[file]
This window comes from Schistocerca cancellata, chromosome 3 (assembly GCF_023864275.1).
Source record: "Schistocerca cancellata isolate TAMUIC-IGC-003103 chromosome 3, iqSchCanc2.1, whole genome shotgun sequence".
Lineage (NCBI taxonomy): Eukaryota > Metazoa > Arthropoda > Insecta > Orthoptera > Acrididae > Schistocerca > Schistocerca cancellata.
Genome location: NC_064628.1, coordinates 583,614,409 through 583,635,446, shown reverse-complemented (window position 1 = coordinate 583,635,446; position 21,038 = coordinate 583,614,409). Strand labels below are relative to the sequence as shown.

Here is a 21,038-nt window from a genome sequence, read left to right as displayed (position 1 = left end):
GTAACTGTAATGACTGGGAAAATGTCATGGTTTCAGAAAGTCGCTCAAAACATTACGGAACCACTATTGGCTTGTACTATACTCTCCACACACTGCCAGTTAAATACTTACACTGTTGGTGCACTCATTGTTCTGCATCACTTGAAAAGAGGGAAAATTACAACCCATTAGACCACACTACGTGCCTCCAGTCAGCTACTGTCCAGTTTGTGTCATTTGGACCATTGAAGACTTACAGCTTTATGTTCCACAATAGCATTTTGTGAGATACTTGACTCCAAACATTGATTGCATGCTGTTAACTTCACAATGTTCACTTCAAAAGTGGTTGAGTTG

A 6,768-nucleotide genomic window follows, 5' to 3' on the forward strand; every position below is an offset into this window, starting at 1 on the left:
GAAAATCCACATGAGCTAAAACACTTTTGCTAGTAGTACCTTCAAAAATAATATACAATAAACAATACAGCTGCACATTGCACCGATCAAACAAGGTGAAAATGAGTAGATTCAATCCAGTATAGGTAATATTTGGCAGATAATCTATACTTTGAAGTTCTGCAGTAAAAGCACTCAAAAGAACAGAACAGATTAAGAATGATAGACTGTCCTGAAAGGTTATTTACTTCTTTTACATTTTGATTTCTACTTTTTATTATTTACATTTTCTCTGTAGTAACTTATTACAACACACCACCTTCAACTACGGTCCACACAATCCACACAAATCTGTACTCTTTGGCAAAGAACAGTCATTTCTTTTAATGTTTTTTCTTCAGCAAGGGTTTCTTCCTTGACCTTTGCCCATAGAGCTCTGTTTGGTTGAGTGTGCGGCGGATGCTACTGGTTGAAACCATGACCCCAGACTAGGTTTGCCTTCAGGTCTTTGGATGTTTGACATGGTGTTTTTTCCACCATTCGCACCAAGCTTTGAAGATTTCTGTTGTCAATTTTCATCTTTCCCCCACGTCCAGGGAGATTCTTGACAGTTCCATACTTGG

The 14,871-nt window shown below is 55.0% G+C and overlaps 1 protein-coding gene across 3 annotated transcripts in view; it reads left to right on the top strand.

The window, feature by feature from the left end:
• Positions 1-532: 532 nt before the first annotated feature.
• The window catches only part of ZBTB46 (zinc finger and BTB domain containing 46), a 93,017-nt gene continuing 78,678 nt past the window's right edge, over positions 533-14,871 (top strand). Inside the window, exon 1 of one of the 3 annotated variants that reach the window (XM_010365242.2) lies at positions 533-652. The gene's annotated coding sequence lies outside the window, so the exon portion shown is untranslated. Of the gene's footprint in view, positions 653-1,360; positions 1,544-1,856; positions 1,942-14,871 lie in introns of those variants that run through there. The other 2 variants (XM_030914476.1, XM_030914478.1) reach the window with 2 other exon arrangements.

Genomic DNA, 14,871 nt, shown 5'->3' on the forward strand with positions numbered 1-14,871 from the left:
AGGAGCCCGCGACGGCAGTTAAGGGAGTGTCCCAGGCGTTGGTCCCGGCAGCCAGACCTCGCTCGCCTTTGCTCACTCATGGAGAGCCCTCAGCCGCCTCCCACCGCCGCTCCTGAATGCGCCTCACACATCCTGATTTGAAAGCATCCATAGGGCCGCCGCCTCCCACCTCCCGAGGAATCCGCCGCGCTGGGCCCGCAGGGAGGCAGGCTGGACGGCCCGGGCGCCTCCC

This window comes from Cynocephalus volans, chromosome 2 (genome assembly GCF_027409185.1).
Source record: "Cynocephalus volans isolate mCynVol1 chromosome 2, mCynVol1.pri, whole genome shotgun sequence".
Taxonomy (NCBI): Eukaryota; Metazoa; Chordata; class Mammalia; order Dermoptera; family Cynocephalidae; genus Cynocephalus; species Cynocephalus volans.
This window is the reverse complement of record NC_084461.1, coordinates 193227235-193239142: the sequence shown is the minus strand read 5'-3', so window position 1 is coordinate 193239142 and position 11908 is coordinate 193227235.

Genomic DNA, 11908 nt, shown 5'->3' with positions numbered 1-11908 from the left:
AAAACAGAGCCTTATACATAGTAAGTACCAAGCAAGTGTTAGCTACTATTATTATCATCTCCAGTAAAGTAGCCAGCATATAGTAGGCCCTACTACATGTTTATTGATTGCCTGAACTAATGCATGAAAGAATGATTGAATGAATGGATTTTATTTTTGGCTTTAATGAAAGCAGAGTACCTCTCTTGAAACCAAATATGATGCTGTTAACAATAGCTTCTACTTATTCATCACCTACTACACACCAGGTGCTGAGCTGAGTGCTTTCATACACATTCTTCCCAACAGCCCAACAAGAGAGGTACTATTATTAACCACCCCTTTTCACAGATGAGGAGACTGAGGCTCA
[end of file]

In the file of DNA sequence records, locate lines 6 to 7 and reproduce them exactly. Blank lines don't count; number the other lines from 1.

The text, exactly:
GTAACTGTAATGACTGGGAAAATGTCATGGTTTCAGAAAGTCGCTCAAAACATTACGGAACCACTATTGGCTTGTACTATACTCTCCACACACTGCCAGTTAAATACTTACACTGTTGGTGCACTCATTGTTCTGCATCACTTGAAAAGAGGGAAAATTACAACCCATTAGACCACACTACGTGCCTCCAGTCAGCTACTGTCCAGTTTGTGTCATTTGGACCATTGAAGACTTACAGCTTTATGTTCCACAATAGCATTTTGTGAGATACTTGACTCCAAACATTGATTGCATGCTGTTAACTTCACAATGTTCACTTCAAAAGTGGTTGAGTTG

A 6,768-nucleotide genomic window follows, 5' to 3' on the forward strand; every position below is an offset into this window, starting at 1 on the left: